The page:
Feeds

Disney finds new way to give movies depth

2D pic to 3D background tech came too late for 'The Lone Ranger'

Security for virtualized datacentres

Disney Research in Zürich is working on ways to improve how 2D composite images can be turned into 3D models.

The basic techniques are well known, but – according to the research the group presented at the recent SIGGRAPH conference – there are limitations. Lasers can capture data to present a 3D surface, but are blocked by obstacles; and in cluttered environments, blending large numbers of photographs to derive a 3D image is very processor-heavy.

To make processing manageable, Disney Research says in a (PDF) press release, “Most existing stereo reconstruction techniques have been tailored for resolutions of just 1 or 2 megapixels”.

Disney's work has concentrated on the algorithms that calculate the difference between 2D scenes to calculate depth estimates. Even though they say they can work at much higher resolution (the demonstration scenes were shot on a DSLR at 21 megapixels), and calculate depth at the individual pixel level, the image data “can be processed efficiently with a standard GPU”, they claim.

To overcome the processing problem, the researchers use the coherence in “massive light fields” as the basis of their algorithm (it would seem to Vulture South that detecting single-pixel coherence is a feat in itself, but we're happy to be corrected on that point). From there, they say, the algorithm:

  • Computes depth estimates around object boundaries rather than interior regions – this is because object boundaries are where it's easiest to calculate differences;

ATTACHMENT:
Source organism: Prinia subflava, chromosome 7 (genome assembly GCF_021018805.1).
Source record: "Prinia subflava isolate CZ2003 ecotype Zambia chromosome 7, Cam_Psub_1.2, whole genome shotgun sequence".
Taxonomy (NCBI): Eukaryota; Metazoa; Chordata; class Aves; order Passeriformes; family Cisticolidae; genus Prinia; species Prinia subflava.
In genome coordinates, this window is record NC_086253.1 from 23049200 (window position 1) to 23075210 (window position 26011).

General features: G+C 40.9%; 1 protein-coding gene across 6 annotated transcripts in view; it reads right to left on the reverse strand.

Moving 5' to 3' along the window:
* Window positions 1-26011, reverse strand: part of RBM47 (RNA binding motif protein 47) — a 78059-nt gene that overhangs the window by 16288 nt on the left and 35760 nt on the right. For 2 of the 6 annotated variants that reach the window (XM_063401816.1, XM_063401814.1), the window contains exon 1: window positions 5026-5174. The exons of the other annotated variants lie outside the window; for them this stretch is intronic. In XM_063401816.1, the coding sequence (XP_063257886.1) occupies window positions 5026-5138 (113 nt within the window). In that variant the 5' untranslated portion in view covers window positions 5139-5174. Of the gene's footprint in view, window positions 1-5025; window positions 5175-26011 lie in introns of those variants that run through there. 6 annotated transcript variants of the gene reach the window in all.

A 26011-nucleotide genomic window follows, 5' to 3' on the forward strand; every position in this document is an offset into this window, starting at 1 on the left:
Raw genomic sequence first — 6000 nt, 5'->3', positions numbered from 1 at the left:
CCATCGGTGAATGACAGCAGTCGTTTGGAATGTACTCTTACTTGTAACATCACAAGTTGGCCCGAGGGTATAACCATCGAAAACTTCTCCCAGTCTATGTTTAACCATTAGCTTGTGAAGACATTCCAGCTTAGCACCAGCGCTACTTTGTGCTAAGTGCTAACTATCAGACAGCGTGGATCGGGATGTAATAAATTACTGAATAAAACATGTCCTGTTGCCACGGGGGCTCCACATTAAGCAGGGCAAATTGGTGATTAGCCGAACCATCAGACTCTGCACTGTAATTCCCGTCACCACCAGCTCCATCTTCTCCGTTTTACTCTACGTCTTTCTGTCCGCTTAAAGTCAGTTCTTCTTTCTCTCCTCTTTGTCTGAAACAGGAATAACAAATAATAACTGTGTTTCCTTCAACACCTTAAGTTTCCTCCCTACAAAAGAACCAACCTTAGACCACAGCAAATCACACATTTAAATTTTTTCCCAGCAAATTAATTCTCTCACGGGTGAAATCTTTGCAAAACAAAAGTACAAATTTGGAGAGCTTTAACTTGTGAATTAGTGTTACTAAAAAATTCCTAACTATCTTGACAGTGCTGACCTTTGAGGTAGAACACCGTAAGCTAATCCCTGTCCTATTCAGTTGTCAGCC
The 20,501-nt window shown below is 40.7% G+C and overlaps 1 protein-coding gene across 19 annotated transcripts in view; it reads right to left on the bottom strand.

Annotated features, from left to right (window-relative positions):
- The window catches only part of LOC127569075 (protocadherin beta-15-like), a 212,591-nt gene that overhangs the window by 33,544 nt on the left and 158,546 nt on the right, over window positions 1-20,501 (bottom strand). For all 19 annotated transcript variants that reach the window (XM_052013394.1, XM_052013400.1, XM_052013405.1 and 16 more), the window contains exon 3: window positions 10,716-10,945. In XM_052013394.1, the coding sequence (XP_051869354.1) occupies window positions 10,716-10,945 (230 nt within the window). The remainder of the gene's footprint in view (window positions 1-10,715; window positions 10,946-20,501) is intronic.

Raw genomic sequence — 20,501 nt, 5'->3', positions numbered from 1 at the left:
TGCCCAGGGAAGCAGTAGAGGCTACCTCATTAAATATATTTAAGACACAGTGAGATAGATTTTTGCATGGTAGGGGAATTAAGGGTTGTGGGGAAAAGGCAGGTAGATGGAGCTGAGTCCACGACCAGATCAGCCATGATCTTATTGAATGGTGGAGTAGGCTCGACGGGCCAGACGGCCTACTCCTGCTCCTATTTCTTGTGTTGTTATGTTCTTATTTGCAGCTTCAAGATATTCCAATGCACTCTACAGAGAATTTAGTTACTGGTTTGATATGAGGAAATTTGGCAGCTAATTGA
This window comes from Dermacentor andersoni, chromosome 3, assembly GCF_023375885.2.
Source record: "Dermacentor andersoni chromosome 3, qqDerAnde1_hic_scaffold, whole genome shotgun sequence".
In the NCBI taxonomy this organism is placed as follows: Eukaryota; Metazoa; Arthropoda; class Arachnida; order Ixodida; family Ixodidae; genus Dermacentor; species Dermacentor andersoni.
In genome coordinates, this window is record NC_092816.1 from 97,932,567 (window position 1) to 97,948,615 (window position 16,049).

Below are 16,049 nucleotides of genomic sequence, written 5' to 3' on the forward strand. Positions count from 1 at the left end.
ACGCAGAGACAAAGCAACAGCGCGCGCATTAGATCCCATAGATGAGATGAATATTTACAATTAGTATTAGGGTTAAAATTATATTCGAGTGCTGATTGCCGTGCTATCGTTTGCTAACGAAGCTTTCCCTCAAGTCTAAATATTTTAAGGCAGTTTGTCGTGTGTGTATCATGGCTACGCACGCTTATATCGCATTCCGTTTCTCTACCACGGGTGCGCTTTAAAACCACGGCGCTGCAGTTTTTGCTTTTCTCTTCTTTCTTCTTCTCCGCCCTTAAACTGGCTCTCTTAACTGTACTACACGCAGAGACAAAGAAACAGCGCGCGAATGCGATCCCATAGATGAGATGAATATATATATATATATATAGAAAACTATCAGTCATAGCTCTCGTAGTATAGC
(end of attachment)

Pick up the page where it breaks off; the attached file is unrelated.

• Then, “more homogeneous interior regions are … processed in a fine-to-coarse procedure rather than the standard coarse-to-fine approaches.”

The Disney research paper states that a hundred 3 megapixel images could be depth-processed in 162 seconds per view.

In spite of the levity in the headline, there is of course a serious point to all of this, dead centre in Disney's business: movie-making. The world of CGI is famous for its consumption of processor cycles, and this offers an efficient way to create city-scape 3D backdrops with a GPU and StreetView-style image captures. ®

Watch Video

Choosing a cloud hosting partner with confidence

More from The Register

next story
The 'fun-nification' of computer education – good idea?
Compulsory code schools, luvvies love it, but what about Maths and Physics?
Ex-US Navy fighter pilot MIT prof: Drones beat humans - I should know
'Missy' Cummings on UAVs, smartcars and dying from boredom
Facebook, Apple: LADIES! Why not FREEZE your EGGS? It's on the company!
No biological clockwatching when you work in Silicon Valley
Happiness economics is bollocks. Oh, UK.gov just adopted it? Er ...
Opportunity doesn't knock; it costs us instead
'Cowardly, venomous trolls' threatened with TWO-YEAR sentences for menacing posts
UK government: 'Taking a stand against a baying cyber-mob'
Sysadmin with EBOLA? Gartner's issued advice to debug your biz
Start hoarding cleaning supplies, analyst firm says, and assume your team will scatter
Doctor Who's Flatline: Cool monsters, yes, but utterly limp subplots
We know what the Doctor does, stop going on about it already
prev story

Whitepapers

Forging a new future with identity relationship management
Learn about ForgeRock's next generation IRM platform and how it is designed to empower CEOS's and enterprises to engage with consumers.
Cloud and hybrid-cloud data protection for VMware
Learn how quick and easy it is to configure backups and perform restores for VMware environments.
Three 1TB solid state scorchers up for grabs
Big SSDs can be expensive but think big and think free because you could be the lucky winner of one of three 1TB Samsung SSD 840 EVO drives that we’re giving away worth over £300 apiece.
Reg Reader Research: SaaS based Email and Office Productivity Tools
Read this Reg reader report which provides advice and guidance for SMBs towards the use of SaaS based email and Office productivity tools.
Security for virtualized datacentres
Legacy security solutions are inefficient due to the architectural differences between physical and virtual environments.